For my project enclosure I decided to finally house an old project of mine. My roommate and I created an automatic watering system for plants with a sunken reservoir. This would take water in through one hose and pump it through the output house into the water basin.
I took a trip to the hardware store and I was immediately inspired by the electrical boxes. I thought it would make a great enclosure for our system based on size and mounting holes. I found a plate with an S hook that would be used to attach the box to any plant base.
The look of the electrical boxes isn’t too pleasing so I decided to paint it with one shot. I was told that this would be the best paint for metal. Although the fact that these boxes will be used indoors only I probably could have spray painted it.
After installing the S hook on the outside, I began measuring for a 3d printed piece. This would enclose the large opening but leave room for two hoses.
I modeled and printed the piece.
This is what the enclosure looks like hanging off the side of the planter.
Ray and I started out with the idea of creating a randomized music creator/visualizer. This would be based in text. We originally wanted it to play a sequence of drum loops/melodies that follow text input from the user. We eventually ended with a random generator that categorizes every letter to a specific drum loop and melody. What you type into the input field, is visualized with the text itself and circles that are connected to the amplitude of the mic input. The drum loop and melody at this point is only based in the first two letters.
For my ITP Winter show postcard I wanted simplicity to live at the center. While brainstorming I was faced with the problem that ITP cannot really be summed up in an image or two. There is so much going on in this program, so many disciplines and people from all over the world. The prompt also asked to keep a human centered design. In order to achieve this I chose the most important details I wanted to include.
1: This is the Winter show NOT the spring show and it is in Brooklyn.
2: What are the dates for the show?
3: What kind of a program are we, and how can we display the humanity and community we have here?
Keeping these key thoughts in mind, here is my final design.
Bold and front and center we have “ITP Winter Show.” I chose Christmas colors and snowflakes to drive home the winter point. Using the same font, not bold and half of the size, I put the secondary information. This includes the dates and location of the show.
While thinking of Christmas colors, it was hard to ignore that red and green wires would look nice. I found multiple designs on Flaticon.com that could work for my idea. I eventually decided to use these icons because they filled the page beautifully. I deleted the normal wire endings from this icon as well in order to put hands in its place. I found some mitten looking hands to do this and accentuate the Christmas theme again.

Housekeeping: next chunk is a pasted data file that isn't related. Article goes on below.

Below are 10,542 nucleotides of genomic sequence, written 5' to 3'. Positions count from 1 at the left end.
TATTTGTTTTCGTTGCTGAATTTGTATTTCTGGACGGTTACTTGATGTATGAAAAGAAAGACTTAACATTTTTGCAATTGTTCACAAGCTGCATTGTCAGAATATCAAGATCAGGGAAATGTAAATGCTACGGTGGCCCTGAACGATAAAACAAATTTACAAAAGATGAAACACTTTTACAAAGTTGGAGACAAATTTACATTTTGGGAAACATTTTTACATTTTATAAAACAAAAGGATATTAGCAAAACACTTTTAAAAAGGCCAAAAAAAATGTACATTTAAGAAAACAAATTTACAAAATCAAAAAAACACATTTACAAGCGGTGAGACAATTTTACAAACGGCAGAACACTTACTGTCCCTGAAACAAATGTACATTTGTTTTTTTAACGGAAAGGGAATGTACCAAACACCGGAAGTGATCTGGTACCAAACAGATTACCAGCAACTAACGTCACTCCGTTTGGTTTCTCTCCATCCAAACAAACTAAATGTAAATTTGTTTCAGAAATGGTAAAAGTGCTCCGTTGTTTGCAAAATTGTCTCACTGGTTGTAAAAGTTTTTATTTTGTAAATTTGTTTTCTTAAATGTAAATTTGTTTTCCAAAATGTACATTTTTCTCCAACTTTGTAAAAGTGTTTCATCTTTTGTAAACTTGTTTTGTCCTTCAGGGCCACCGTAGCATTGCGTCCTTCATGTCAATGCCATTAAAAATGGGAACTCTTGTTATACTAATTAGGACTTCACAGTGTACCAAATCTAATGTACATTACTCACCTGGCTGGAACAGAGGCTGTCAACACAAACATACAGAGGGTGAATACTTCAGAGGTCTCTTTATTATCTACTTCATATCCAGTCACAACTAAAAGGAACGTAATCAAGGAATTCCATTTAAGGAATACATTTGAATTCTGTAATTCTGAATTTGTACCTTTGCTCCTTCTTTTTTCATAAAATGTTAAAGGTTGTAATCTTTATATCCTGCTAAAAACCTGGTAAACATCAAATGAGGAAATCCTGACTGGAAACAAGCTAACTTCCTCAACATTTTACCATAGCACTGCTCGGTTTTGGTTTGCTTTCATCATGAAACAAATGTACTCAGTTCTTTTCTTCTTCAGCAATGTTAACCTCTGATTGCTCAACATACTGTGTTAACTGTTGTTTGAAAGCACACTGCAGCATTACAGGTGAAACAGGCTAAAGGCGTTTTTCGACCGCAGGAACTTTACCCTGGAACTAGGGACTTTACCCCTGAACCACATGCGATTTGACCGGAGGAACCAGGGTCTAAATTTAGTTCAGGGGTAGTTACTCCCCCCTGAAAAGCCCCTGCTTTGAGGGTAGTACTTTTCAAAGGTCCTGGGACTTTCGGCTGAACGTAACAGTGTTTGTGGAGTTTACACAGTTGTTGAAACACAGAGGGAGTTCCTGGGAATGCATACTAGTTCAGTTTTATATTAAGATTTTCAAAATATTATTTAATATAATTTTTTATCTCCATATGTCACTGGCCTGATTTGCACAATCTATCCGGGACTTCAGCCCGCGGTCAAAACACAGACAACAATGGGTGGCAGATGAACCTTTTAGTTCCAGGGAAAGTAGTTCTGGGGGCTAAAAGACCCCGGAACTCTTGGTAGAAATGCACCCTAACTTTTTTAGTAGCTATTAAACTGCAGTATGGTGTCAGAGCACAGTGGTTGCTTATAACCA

The bottom left of my poster still needed something to fill the space and to add personality. I found this icon of two people holding a wrench together. This helped with the idea of working together, and I thought my snowflakes could make nice replacements for their heads. They also look like gears in my opinion, but this is an added detail that might not come across.
I mainly chose to use vectors and icons for this design because I want to build my skills there but it would be interesting to see how I would design a second one using a photograph as the main element.
To develop my own color palette I used one of my favorite movies as inspiration, the film “The Conformist” by Bernando Bertolucci. It is filled with beautiful colors and Vittorio Storaro is a cinematographer who knows how to use colors powerfully. This scene is dark and beautiful at the same time, the range of oranges/burgundy/black/bright yellow sends a powerful message.
The two images below are both photographs I took, that I thought would look interesting in my color palette. I used the Photoshop forced index color mode feature to force these images into the palette.
For my first work with shapes I wanted to show the gradient of my color palette using strips of rectangles disappearing into the background.
Below I experimented with different shades that could be used to create the same light bulb.
Below is my take on Josef Alber’s “Homage to Squares.”
I did the same experiment below as with the light bulbs, instead using a slightly more opaque background color.
For our pixel array project Jan and I were inspired by two pieces of art, the Treachery of Images and John Baldesarri’s “I will not make anymore boring art.” We wanted to recreate the pipe image with text pixels that read “this is not an image.” Once we got that working we decided to decode the image in red. When you type the letters in the words, they reappear in their original pixels.
First we had to load all of the pixels of the original image. We wrote a for loop to go through each pixel and take the color value. We created an array with the letters that are in “this is not an image.” After that, we re-project the letters over the image with a condition. This condition is whether or not each text variable has been typed yet. This is found in the special p5 function keyTyped. We flip each variable every time it is pressed. If it has not been pressed it starts out red. Once it is pressed it displays the original color of the treachery of images.
Below is our keyTyped function and Letter class we created to store the information of each letter pixel.